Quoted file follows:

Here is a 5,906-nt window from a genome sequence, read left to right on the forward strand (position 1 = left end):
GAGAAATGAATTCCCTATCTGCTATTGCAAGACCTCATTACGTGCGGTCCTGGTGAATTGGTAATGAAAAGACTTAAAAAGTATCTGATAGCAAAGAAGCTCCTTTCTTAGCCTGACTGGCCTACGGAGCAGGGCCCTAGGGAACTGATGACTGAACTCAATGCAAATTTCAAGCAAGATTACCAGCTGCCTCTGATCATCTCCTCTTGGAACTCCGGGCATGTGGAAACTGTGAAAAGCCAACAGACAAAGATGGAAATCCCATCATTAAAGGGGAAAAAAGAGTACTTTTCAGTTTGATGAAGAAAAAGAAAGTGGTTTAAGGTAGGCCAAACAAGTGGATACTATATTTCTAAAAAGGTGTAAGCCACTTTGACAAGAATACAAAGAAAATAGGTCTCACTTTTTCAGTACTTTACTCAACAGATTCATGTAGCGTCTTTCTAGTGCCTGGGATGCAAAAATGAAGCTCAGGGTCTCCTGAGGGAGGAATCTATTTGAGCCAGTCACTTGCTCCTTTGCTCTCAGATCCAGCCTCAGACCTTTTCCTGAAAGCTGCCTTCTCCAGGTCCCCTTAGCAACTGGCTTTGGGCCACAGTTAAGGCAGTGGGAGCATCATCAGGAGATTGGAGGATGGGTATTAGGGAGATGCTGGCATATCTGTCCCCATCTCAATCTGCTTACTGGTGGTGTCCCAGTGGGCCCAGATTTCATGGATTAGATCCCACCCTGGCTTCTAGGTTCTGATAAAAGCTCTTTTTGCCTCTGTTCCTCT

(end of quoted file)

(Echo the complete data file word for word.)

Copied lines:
Here is a 5,906-nt window from a genome sequence, read left to right on the forward strand (position 1 = left end):
GAGAAATGAATTCCCTATCTGCTATTGCAAGACCTCATTACGTGCGGTCCTGGTGAATTGGTAATGAAAAGACTTAAAAAGTATCTGATAGCAAAGAAGCTCCTTTCTTAGCCTGACTGGCCTACGGAGCAGGGCCCTAGGGAACTGATGACTGAACTCAATGCAAATTTCAAGCAAGATTACCAGCTGCCTCTGATCATCTCCTCTTGGAACTCCGGGCATGTGGAAACTGTGAAAAGCCAACAGACAAAGATGGAAATCCCATCATTAAAGGGGAAAAAAGAGTACTTTTCAGTTTGATGAAGAAAAAGAAAGTGGTTTAAGGTAGGCCAAACAAGTGGATACTATATTTCTAAAAAGGTGTAAGCCACTTTGACAAGAATACAAAGAAAATAGGTCTCACTTTTTCAGTACTTTACTCAACAGATTCATGTAGCGTCTTTCTAGTGCCTGGGATGCAAAAATGAAGCTCAGGGTCTCCTGAGGGAGGAATCTATTTGAGCCAGTCACTTGCTCCTTTGCTCTCAGATCCAGCCTCAGACCTTTTCCTGAAAGCTGCCTTCTCCAGGTCCCCTTAGCAACTGGCTTTGGGCCACAGTTAAGGCAGTGGGAGCATCATCAGGAGATTGGAGGATGGGTATTAGGGAGATGCTGGCATATCTGTCCCCATCTCAATCTGCTTACTGGTGGTGTCCCAGTGGGCCCAGATTTCATGGATTAGATCCCACCCTGGCTTCTAGGTTCTGATAAAAGCTCTTTTTGCCTCTGTTCCTCT